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Sewing the Mouse from the Heather Ross Trixie Fabric Doll Panel

Thomas the dapper mouse from the Windham Trixie fabric Panel is the cutest little dude!
This is Thomas the dapper mouse from the Trixie Fabric Panel designed by Heather Ross for Windham Fabrics. He is small and will require some focus but Thomas is great fun to make and well worth the effort. Once finished the mouse is utterly adorable AND he can stand on his own. It's hilarious to see him standing around in my sewing room.

Things I did immediately because I know this works for me:
  • Iron the thinnest Pellon stabiliser to the back of the fabric. This avoids a frayed mess later with the small pieces. This also prevents the stuffing from escaping easily.
  • Only cut out 1 of each of the arm/leg/ear pieces prior to sewing. Keeping the layers nice and stable.
  • Sew a scant 1/4" seam. From the design it's clear that the pieces stop at the coloured edge.
  • Fold seam allowance on the top of the arms when sewing the arms together.
  • Cut the pants with a 1/16" white edge all around making them a bit bigger.
  • Clip curves enthusiastically.
  • Avoid hand-sewing at all costs. I cannot sew anything by hand... and it must be avoided.

Things I'm going to do differently on my Trixie Mouse:
  • Sew a smaller seam allowance.
  • Use a see-through machine foot so I can see the edge of the pieces more clearly
I only cut one piece, place this on top, and then I sew. Folding seam on top of the arm saves time later. Sew a 1/4" seam.
There is a very thin Pellon stabiliser that works beautifully for fabric dolls. It keeps the edges from fraying and also keeps the stuffing in the dolls.  The drawback is that small pieces, like the arms, are a bit harder to turn but for me it's well worth it. I always like to line the machine foot up along the fabric edge and that is why I move the needle all the way to the right in the foot. I should have used a see-through foot... will do that next time.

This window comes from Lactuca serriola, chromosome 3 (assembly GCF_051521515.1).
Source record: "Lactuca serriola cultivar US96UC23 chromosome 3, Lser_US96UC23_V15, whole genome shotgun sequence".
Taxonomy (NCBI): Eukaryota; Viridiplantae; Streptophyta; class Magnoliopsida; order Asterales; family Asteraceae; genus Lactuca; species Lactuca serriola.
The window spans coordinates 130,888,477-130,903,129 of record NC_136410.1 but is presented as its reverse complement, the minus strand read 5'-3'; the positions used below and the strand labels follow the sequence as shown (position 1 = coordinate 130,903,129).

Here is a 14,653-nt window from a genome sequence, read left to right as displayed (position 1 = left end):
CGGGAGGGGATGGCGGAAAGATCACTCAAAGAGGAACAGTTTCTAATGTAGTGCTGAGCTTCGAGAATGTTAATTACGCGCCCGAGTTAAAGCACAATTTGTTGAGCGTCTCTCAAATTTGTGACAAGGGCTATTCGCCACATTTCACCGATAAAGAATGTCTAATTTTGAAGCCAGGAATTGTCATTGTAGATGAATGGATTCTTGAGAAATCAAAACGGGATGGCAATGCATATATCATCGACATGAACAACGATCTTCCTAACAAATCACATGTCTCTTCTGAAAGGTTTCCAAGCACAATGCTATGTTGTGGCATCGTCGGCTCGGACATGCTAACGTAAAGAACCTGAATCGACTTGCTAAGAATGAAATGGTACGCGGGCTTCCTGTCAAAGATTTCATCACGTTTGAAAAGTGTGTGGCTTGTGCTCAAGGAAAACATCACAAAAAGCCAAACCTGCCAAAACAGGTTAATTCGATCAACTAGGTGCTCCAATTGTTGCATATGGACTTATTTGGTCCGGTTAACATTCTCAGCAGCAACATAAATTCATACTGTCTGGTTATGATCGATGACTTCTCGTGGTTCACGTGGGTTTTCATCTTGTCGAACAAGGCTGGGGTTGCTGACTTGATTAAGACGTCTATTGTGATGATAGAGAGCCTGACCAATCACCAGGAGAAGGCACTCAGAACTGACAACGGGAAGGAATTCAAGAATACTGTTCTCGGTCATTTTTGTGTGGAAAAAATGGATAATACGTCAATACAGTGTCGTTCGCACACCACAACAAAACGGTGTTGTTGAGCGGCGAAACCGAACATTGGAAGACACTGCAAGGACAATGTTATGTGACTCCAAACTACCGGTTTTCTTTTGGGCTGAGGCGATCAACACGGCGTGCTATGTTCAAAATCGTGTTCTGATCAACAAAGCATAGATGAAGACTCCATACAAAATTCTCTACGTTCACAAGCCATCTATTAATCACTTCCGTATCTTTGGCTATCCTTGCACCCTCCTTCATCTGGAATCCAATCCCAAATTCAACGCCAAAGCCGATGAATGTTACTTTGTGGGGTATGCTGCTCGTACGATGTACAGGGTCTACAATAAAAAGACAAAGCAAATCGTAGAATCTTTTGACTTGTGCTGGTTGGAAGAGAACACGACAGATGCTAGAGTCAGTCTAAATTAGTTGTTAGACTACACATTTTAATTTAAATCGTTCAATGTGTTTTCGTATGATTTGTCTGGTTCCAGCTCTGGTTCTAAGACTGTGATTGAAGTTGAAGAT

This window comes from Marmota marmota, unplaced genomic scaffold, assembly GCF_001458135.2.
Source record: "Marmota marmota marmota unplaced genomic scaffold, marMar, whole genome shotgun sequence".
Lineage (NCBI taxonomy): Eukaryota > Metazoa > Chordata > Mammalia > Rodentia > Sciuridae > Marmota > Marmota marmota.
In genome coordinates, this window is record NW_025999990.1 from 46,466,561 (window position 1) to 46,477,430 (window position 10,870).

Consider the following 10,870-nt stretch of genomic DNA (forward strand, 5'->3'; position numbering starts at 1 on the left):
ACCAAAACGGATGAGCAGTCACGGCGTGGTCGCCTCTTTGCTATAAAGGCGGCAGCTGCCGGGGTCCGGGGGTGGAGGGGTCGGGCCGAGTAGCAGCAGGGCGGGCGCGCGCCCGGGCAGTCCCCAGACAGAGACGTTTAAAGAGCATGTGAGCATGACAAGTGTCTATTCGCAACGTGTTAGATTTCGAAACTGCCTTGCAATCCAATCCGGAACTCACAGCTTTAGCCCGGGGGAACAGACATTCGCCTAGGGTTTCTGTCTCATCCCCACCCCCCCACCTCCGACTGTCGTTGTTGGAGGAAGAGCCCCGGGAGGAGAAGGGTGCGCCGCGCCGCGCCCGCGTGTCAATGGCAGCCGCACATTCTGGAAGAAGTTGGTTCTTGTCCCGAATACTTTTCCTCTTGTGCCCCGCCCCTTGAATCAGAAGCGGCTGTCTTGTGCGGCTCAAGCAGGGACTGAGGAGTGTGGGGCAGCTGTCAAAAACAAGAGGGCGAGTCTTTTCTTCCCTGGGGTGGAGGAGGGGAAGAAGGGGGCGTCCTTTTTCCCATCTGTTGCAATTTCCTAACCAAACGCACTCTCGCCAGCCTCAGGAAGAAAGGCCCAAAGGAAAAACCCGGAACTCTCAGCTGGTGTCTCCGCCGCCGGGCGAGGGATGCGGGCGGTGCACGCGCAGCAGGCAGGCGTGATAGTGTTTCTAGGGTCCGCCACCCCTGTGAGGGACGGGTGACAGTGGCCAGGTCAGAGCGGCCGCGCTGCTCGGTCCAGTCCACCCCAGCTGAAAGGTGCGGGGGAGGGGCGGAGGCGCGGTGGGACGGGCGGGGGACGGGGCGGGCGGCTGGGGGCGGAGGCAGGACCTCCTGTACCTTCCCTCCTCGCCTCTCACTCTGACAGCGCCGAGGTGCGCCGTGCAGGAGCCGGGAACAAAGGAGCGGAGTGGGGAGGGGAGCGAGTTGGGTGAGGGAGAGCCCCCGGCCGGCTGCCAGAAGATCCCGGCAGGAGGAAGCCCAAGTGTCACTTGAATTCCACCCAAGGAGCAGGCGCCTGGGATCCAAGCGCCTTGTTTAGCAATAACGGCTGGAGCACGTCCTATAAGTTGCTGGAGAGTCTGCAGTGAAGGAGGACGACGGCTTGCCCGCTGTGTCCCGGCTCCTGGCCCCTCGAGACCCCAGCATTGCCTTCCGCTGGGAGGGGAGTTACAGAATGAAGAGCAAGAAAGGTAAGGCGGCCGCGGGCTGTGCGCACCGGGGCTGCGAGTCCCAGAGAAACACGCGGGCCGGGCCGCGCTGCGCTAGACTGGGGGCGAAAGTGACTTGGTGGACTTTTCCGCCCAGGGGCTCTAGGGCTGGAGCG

Clipping curves with abandon, sew the ears onto the body followed by closing the dart.
The ears were clipped enthusiastically and at the bottom I cut off most of the seam allowance to make space for the edges that need to be folded to the center. Online I found some remarks that the ears were a bit tough to put on the mouse’s head and so I stitched them to one side of the dart, then I closed the dart.

Putting the head together was fiddly but doable. Clipping some curves before sewing really helped.
At this point he did not look very good... a bit of a strangled look
Before I worked on the head I stitched the arms onto his body. Just eyeballed placement and of course his left arm is a bit higher than the right. Handmade, that is what we call this.... yep.

Putting the head together was a bit fiddly but certainly possible with a machine and a bit of patience. It's actually only the 2nd side of the dart that is harder because all seams are curved. I clipped some of the curves prior to sewing to make it easier. He looks a bit strangled in the last photo above and at this point I wasn't sure he was going to work out...

He is coming together with his body stuffed and leges ready to go on.
Good thing I kept going because once his body was stuffed you could see that Thomas was going to be adorable! This is where I placed the legs into the body, stitched across his bottom and immediately missed part of the leg seam, it folded over, ugh... that had to be fixed.

And here is Dapper Thomas, standing on his own, looking at his friend Trixie who still needs to be made. I'll get going on that next but first a lovely nice sparkling drink!

The photos above were the ones my husband liked the best and only when I pointed out to him that the ironing board fabric was ours, he realised that these were my own photos... O ye, of little faith.

Aaaaand yes, I still need to HAND EMBROIDER his eyes and nose. I'm happily postponing that for later.

Christel ❤️

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